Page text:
2. Char riley says:

    I worm my alpacas monthly with ivermectin injectible. Is this a problem for dogs with eating alpaca manure?

    • isak says:

      Absolutely. The dosage for an alpaca is much greater than the dosage of ivermectin for a dog. If you have dogs that are at risk for ivermectic at all, this can be very poisonous to them.

      A genetic sensitivity to ivermectin can be seen in several breeds. It is more commonly seen in, but limited to, the following breeds:

      • Collie
      • Old English sheepdog
      • Shetland sheepdog (Sheltie)
      • Australian shepherd
      • German shepherd
      • Longhaired whippet
      • Silken windhound
      • Border collie

      An overdose could extend this list.

  3. Sharon Strole says:

    New neighbors have two horses a couple of my dogs I’ve seen eating horse poop. My one dog which is half golden retriever has started itching and chewing a lot today. He has some itching allergies usually in winter and has been fine until today, now the itching has come on bad. Do you think the horse poop may have triggered this and I should take him to the vet. Never heard of this before and not sure what to do.

    • isak says:

      Allergies can be triggered by many things. If it is a result of eating the horse poop, it could be that your dog has an allergy to something in the feed the horses are being fed. Often, horses are fed grains and grains are often a source of allergies in dogs.

      Have you checked to be sure your dog has not picked up fleas? That would be another source of itching.

      Another warning about your dogs eating horse manure… horses are generally wormed with ivermectin paste. The quantity used to treat a horse is somewhere in the range of 25-30 times the dosage for a medium to large dog. This is enough to cause ivermectin poisoning and even death to a dog.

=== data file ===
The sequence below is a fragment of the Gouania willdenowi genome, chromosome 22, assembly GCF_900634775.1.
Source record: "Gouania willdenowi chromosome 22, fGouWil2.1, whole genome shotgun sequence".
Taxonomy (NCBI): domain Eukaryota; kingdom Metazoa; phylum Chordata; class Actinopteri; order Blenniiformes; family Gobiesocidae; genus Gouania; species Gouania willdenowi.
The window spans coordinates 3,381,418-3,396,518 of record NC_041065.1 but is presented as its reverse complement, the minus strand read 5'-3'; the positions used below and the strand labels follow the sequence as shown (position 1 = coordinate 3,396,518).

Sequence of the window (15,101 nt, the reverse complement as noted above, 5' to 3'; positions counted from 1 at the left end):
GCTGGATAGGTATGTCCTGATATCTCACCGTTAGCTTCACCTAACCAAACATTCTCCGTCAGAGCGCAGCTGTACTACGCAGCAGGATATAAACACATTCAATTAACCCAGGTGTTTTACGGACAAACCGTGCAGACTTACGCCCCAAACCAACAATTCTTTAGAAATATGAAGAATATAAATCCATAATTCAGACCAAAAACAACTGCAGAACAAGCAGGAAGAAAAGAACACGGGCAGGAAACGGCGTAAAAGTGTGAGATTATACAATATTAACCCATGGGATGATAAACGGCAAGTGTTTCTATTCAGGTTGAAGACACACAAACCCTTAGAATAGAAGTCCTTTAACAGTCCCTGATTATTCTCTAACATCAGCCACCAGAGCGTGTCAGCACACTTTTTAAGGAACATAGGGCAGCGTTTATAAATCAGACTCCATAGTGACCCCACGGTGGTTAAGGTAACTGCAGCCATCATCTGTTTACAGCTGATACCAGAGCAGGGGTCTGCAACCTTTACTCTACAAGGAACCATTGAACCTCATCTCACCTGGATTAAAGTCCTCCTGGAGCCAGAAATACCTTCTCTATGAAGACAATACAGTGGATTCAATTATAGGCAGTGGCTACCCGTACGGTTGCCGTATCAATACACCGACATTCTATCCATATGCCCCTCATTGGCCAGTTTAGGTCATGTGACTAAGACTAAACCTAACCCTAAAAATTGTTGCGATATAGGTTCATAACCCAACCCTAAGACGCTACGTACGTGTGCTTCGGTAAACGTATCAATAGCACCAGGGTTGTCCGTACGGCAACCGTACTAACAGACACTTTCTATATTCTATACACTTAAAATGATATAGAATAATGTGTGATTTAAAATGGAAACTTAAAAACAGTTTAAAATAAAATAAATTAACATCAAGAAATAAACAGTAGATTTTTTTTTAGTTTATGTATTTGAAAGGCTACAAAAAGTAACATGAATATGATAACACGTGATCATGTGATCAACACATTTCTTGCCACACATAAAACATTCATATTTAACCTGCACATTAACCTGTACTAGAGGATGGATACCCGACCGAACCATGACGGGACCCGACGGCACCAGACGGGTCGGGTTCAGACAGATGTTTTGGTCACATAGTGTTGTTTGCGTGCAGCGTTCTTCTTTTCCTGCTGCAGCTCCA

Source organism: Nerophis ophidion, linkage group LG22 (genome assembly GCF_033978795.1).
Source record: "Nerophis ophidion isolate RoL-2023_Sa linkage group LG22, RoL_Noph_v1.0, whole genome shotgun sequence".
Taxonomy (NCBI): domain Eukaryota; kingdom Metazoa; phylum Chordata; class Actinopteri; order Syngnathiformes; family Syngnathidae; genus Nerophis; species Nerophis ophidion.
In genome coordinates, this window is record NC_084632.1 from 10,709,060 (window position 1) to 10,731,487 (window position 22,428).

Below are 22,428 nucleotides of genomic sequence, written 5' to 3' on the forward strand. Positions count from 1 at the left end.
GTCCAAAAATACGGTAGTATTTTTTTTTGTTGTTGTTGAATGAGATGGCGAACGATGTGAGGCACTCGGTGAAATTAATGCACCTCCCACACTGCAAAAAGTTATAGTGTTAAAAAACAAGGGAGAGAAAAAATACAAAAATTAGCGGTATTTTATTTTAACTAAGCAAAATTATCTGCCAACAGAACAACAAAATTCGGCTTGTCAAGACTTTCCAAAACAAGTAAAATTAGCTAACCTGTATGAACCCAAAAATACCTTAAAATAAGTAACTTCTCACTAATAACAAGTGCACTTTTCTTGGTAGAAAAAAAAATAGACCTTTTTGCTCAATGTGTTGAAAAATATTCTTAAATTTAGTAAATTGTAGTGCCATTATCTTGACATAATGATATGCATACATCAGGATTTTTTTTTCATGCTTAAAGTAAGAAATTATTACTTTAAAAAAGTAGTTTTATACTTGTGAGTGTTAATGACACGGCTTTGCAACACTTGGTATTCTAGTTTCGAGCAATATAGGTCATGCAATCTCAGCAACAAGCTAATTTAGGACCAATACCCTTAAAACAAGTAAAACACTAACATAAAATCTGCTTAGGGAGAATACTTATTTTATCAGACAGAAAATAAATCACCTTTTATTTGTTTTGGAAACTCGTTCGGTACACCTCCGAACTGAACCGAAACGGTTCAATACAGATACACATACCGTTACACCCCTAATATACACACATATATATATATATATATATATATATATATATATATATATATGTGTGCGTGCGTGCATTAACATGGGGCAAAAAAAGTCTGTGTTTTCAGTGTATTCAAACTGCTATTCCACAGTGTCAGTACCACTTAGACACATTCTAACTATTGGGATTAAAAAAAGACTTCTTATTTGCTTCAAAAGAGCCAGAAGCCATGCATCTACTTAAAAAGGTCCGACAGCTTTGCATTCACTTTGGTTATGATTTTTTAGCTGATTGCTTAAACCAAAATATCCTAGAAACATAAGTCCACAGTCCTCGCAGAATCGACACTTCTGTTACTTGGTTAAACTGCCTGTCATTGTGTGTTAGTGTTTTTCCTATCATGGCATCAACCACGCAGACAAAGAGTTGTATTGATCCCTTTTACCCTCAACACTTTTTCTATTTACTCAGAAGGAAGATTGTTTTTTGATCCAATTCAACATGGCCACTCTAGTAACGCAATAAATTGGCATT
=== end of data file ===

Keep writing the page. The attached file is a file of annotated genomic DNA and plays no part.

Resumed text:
Bottom line is that eating horse poop is not a good thing for dogs, no matter how good they dogs say they taste.

  4. Jill Crazy dog lady AZ says:

    thanks to the UF and the person telling the story
    trying not to let the dogs eat horse manure but it ruins my walk to keep the leashed
    knowing that the neurotoxin could ruin THEIR LIVES….we will avoid that trail forevermore…
    thanks for your story
    it continues to make a difference in 2014

  5. Caitlan says:

    Why us commercial dewormers? My family has been using Diatomaceous Earth forever as a natural parasite control. Wormwood is also a great option. You shouldn’t have to risk any dog’s life.

  6. ann says:

    My dog gotten severly sick in a few weeks took her to Dr. says not much she can do, had enlarged liver,severe dehydrated, lost a lot of weight, diabetic in a short time, A friend read on this and gave her a wormer she seems to slowly come around but still waiting and watching, My other little dogs didn’t seem to have any problems so thanks for this info. Wish I knew more about this and what else to do, vets didn’t seem to even know about this.

  7. Carrie Quatsoe says:

    My dog has just recovered from an incident of moxidectin poisening (Quest horse dewormer) that she acquired from eating the feces of recently wormed horses. As a horse owner, I’m wondering why the package insert from these products do not list the risk of contaminated horse manure? It only states that exposure to the product can cause adverse effects not that it can be transmitted through the horse manure. My vet says that the manure can be toxic for up to 2 weeks post worming. If I had known we would have disposed of the manure more appropriately and have kept the dogs away.

  8. Elizabeth Wiley says:

    Our vet gives prescription worming to all our horses and other boarders where we keep our horses at the same time, so we can watch the dogs. With so many horses, and many on the trails with dogs, it is not always easy to keep dogs out of the manure. Thank you for the warning.